Review: In ‘Amour,’ Putting a Palme d’Or Winner Onstage

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Review: In ‘Amour,’ Putting a Palme d’Or Winner Onstage

The German-language stage adaptation, by Henkel and the dramaturg Tobias Schuster, hews closely to the French screenplay. At the same time, they employ strategies to defamiliarize the piece. The dialogue is heightened by frequent, often uncanny repetition. And many of the script’s stage directions are read out loud by two actors, Joyce Sanhá and Christian Löber, whose limber performances — as narrators, nurses and other characters — add to the production’s anxious, off-kilter energy.

Henkel’s greatest gamble is including a twelve-person chorus of nonprofessional extras. Each of them is old, infirm or in mourning, and, although they don’t speak much onstage, they have written moving testimonies about living with health conditions, or losing loved ones to illness that are recited as monologues by the main cast. In the wrong directorial hands, this sort of intervention could easily have curdled into sentimentality. Here, however, the emotional charge of these testimonies is balanced by understatement and restraint. By a similar token, the production’s depiction and discussion of euthanasia, while sometimes shocking, resists moralizing.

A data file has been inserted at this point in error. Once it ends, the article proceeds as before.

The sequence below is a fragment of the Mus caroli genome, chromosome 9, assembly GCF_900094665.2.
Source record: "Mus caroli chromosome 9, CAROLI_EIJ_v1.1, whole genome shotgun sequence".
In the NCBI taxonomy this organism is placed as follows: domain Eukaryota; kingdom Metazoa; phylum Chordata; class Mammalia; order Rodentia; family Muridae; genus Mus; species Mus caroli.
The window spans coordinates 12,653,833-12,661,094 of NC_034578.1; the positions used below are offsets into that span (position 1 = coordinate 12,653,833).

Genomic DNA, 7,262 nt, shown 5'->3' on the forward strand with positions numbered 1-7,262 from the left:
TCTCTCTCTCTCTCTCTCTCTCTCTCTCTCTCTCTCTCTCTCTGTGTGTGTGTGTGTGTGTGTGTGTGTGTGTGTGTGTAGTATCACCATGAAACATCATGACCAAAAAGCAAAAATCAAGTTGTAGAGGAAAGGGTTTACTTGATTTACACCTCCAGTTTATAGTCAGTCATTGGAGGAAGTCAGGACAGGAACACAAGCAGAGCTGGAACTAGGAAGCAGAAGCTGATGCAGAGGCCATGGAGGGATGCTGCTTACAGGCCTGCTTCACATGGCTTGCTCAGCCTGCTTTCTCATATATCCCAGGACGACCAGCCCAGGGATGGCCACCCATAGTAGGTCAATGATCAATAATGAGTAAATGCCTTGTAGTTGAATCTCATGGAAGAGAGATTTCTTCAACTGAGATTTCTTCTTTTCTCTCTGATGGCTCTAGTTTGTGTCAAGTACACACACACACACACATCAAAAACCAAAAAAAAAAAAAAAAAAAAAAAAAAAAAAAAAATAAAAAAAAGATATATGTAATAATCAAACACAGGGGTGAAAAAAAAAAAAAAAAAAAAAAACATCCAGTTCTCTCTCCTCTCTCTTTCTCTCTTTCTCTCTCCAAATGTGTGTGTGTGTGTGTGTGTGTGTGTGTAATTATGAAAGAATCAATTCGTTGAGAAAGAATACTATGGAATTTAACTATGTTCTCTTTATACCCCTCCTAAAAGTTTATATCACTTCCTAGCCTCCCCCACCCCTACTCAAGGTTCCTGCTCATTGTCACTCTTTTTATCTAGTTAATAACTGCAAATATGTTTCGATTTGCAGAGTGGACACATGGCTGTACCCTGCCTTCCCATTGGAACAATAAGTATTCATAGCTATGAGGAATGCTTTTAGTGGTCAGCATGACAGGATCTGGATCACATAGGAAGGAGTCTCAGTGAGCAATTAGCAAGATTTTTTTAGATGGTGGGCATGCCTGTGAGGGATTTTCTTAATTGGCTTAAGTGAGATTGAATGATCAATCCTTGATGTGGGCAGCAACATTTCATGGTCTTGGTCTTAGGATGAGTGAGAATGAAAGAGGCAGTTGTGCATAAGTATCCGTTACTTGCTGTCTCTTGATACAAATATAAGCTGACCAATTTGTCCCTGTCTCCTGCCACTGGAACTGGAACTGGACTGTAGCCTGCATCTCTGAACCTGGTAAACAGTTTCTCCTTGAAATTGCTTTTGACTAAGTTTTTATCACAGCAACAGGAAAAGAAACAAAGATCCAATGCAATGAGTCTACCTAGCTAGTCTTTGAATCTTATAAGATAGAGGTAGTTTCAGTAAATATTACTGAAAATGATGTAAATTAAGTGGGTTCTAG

Hovering somewhere between the cast of extras and the main performers is the actress Nine Manthei, a little girl who acts as an ambiguous intermediary. Is she a protecting angel? The personification of Anne’s soul? Along with Bach’s skillful performance, Manthei’s poise and onstage presence suggests a double exposure of Anne as an old woman and a child.

“Old age might be tragic, but it is not individual,” we hear Haneke’s voice say in an excerpt from an interview about “Amour” that plays during the production.

More than a decade ago, Haneke employed his formal austerity and emotional restraint to immerse us in one elderly couple’s tragedy. But where film encourages realism, theater can embrace allegory and abstraction. With her sensitive, at times idiosyncratic, approach to this same material, Henkel uses her theatrical artistry to reach the universal.

Through Aug. 10 at the Salzburg Festival, in Salzburg, Austria; salzburgerfestspiele.at.

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